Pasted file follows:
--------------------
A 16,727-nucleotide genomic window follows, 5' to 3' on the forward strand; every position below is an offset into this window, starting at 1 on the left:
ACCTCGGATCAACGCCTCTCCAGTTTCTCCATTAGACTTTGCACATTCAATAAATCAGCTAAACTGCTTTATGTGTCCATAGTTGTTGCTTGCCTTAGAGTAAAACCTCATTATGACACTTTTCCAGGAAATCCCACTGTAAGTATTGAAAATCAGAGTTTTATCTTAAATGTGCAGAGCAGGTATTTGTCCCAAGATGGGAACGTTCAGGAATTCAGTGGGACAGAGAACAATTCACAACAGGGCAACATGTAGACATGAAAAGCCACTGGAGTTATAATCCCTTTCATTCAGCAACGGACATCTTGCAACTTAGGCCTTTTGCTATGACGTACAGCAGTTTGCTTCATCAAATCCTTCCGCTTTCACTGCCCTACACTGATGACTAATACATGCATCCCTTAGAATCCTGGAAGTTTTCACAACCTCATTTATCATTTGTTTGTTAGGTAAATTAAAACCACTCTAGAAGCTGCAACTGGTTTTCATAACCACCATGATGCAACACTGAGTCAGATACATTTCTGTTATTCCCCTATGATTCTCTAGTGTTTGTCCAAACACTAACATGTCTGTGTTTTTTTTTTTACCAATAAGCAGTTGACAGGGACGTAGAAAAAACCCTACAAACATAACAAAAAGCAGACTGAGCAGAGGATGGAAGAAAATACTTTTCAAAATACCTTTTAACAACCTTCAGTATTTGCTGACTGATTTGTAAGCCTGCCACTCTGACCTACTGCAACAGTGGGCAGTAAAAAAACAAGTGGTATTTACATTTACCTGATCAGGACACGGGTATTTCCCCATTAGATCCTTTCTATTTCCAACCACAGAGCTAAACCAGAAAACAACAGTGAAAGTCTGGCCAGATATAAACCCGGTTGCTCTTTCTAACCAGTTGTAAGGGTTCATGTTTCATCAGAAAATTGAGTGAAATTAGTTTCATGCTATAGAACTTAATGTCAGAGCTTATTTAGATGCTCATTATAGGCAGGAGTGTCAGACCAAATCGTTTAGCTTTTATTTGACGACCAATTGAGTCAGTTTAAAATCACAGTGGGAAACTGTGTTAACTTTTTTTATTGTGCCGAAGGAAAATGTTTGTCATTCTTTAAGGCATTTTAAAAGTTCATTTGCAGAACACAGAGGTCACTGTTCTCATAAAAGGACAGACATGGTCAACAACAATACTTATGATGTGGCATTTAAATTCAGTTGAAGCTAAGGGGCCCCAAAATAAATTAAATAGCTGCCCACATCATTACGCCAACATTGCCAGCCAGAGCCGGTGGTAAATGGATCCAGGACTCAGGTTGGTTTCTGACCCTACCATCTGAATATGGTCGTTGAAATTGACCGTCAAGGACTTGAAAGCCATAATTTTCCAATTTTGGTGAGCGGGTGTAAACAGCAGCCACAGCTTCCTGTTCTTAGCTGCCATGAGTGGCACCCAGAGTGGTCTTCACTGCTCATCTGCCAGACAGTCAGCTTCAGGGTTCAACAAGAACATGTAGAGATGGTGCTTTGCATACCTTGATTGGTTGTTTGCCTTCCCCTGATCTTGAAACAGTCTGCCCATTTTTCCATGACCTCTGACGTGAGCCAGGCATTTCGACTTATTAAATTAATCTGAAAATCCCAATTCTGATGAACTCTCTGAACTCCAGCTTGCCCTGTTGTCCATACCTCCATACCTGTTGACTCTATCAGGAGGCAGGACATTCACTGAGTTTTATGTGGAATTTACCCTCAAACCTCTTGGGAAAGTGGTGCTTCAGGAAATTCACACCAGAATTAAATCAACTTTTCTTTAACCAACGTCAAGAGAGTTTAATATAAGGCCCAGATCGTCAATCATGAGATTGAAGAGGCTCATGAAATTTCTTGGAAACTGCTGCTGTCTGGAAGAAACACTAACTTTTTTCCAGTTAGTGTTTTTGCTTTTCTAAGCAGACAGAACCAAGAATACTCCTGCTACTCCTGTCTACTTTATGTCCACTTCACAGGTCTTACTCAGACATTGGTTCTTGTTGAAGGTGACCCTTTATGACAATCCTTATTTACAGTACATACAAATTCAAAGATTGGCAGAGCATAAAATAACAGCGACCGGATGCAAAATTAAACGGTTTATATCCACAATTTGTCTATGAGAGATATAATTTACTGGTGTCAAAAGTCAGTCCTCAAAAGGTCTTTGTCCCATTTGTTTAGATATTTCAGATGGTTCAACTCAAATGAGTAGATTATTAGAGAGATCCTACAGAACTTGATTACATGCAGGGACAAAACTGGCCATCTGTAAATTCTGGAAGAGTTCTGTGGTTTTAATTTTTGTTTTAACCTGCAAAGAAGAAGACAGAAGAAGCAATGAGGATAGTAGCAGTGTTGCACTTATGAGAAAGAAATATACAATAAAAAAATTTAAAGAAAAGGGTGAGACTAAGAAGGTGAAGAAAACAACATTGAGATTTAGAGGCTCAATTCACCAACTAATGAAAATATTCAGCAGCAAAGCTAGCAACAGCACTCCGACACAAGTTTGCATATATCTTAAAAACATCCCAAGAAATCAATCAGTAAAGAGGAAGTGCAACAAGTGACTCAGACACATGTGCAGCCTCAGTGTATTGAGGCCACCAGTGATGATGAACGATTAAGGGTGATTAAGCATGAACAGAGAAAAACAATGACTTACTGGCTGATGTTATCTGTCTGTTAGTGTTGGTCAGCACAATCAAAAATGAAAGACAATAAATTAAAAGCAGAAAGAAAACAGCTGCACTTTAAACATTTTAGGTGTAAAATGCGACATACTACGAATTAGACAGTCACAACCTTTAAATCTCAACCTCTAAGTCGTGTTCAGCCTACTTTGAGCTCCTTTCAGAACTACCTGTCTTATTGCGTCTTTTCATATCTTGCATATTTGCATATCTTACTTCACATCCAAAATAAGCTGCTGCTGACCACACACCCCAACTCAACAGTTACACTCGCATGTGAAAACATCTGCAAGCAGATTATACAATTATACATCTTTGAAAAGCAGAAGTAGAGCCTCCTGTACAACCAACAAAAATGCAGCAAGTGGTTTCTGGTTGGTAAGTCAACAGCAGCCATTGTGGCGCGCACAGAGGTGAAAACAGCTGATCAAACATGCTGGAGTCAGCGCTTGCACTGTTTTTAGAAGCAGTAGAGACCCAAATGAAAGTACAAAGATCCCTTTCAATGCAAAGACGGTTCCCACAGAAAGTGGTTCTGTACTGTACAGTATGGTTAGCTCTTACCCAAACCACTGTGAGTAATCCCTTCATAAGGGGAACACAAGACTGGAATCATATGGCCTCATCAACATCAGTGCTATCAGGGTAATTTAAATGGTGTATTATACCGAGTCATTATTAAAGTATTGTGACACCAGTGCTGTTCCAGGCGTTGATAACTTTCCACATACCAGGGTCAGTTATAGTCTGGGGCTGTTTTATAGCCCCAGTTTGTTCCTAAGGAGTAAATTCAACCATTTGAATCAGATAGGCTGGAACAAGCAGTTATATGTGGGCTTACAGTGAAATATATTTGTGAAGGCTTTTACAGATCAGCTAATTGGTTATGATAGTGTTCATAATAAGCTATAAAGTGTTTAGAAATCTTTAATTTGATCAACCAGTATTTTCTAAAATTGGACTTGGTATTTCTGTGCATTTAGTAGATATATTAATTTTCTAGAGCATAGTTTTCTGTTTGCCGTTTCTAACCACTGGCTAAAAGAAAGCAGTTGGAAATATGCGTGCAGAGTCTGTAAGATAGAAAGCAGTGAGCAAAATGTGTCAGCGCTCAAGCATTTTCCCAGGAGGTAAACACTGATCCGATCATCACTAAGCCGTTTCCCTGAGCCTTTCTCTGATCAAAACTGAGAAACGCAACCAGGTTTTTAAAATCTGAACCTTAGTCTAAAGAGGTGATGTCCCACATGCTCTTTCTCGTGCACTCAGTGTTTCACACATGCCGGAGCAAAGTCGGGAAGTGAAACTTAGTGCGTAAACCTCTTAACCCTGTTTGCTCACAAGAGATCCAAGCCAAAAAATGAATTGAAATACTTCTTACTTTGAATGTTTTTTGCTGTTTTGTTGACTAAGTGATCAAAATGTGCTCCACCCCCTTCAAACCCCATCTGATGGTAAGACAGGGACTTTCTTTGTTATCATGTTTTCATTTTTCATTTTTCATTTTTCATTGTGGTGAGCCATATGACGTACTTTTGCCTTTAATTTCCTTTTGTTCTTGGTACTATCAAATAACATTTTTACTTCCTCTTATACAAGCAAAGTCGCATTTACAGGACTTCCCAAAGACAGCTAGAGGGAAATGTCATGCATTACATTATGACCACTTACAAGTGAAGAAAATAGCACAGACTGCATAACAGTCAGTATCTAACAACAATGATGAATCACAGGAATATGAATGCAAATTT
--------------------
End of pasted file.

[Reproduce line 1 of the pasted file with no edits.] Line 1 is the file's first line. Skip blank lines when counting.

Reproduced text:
A 16,727-nucleotide genomic window follows, 5' to 3' on the forward strand; every position below is an offset into this window, starting at 1 on the left: